Human rights organizations see her imprisonment as an attempt to halt the political work of her husband, Sergei Fomchenkov, an activist with The Other Russia opposition party.

Voina members also did a photo session with Osipova’s five-year old daughter Katrina to raise public awareness of the case. They have sent various sums from Banksy’s donation to support other imprisoned activists, including Petersburg anti-fascist Rinat Sultanov, who was sentenced to two years in prison in April for his alleged role in a street brawl with neo-Nazis in November 2008.

Oleg Vorotnikov and Katrina, daughter of the imprisoned Taisia Osipova. Photo by Vladimir Telegin

Earlier this month, Voina donated 400,000 rubles ($14,400), the entire sum of their Innovation Prize money, to the Agora Human Rights Association, a Moscow-based organization whose lawyers have provided legal assistance to the group and other activists.

A new criminal case against Vorotnikov was launched in April after he and his wife, Voina member Natalya “Kozlyonok” Sokol, were arrested during a March 31 opposition rally. He faces up to five years in prison for alleged disorderly conduct, violence against a police officer, and insulting a police officer.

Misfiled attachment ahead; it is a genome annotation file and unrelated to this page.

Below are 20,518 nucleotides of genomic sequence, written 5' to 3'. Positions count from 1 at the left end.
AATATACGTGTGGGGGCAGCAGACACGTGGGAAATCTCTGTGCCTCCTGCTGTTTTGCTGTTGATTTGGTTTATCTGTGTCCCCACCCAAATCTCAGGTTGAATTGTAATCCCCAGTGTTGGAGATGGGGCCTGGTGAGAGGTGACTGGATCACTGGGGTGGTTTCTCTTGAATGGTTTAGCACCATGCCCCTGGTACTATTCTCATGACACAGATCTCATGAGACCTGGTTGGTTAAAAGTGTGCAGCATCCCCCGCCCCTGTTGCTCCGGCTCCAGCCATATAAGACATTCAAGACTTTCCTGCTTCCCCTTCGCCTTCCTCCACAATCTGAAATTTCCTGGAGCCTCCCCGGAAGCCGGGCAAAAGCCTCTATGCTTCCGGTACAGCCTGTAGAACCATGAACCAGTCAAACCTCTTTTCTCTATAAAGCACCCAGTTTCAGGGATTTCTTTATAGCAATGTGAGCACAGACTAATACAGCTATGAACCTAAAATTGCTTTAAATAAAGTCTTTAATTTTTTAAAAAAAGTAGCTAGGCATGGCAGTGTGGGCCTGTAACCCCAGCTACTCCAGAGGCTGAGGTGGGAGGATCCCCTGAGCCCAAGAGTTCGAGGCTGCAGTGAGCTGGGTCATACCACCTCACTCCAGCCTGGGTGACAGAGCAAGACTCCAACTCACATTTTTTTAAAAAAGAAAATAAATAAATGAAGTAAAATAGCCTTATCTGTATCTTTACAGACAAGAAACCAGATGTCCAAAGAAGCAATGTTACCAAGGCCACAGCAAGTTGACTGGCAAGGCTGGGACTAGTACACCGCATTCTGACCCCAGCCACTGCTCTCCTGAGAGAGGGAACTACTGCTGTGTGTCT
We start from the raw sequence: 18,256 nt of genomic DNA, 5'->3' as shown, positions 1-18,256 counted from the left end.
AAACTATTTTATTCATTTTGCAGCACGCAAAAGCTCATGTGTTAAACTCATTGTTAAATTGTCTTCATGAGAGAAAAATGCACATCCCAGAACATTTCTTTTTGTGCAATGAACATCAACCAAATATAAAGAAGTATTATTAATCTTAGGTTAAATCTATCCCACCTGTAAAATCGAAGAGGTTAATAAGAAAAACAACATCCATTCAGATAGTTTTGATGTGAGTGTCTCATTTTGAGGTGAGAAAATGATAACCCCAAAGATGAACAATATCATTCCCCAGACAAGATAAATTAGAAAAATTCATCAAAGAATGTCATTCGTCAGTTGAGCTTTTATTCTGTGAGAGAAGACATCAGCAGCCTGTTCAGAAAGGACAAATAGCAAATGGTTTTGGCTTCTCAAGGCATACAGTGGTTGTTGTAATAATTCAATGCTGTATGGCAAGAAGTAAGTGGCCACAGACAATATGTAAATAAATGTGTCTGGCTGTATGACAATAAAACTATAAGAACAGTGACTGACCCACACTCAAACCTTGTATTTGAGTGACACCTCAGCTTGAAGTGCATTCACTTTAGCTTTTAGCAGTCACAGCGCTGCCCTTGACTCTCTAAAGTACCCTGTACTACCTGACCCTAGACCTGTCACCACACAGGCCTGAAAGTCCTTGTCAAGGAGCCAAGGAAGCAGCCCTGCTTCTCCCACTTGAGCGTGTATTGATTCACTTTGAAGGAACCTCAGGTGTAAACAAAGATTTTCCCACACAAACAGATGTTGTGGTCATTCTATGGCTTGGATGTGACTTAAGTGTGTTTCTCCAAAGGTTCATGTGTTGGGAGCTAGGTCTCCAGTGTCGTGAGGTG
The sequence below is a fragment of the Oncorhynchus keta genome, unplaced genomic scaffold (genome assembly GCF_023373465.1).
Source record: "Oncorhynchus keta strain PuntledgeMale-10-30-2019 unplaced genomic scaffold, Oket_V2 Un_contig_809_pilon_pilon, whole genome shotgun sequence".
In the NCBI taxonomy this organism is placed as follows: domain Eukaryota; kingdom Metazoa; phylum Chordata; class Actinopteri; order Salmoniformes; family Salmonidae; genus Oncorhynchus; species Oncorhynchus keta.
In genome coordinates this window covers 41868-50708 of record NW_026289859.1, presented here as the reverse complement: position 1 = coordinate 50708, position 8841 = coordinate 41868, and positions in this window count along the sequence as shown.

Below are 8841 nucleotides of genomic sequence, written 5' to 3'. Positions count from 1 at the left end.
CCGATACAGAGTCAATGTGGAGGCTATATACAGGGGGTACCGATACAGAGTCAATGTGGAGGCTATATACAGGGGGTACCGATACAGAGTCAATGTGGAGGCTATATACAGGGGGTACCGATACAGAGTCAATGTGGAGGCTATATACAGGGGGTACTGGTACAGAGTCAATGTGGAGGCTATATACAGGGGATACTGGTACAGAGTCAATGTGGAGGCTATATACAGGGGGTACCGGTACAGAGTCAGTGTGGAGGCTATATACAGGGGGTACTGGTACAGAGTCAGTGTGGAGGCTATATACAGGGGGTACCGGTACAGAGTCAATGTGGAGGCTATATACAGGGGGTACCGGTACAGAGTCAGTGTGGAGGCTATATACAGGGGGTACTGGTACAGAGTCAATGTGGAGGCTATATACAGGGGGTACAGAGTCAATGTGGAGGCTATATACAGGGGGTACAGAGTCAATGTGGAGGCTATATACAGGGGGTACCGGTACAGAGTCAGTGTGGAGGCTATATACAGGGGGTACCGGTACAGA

Earlier this month, Sokol was also named as a suspect in the case. Investigators claim she insulted a police officer, an offence punishable by up to one year of correctional labor. Vorotnikov and Sokol have a two-year-old son, Kasper.

Despite this persecution, Vorotnikov — who is now in hiding — said in a recent exclusive interview with The St. Petersburg Times that through its clandestine practices Voina has helped art to stay alive and brought it back into the limelight.

After winning the Innovation Prize, Voina was harshly criticized by sections of the media and the public. What is your reaction?

I don’t expect sympathy toward our art from anybody. And I’m always surprised when people say they like Voina. I then take a closer look at those people. Almost all of them live hard lives, and many have grief, losses, and disappointments in their past. The passions that have injured those people! But they’re still full of hope. These are the most interesting people in the world. It’s their scars and defects that make them lovable. I can imagine how, during sex, they touch and kiss the scars on each other’s bodies. There’s no other reason to love someone in this life. Kasper already has scars from the cops.

Voina’s work and political activities have unexpectedly drawn criticism from some people who see themselves as leftists.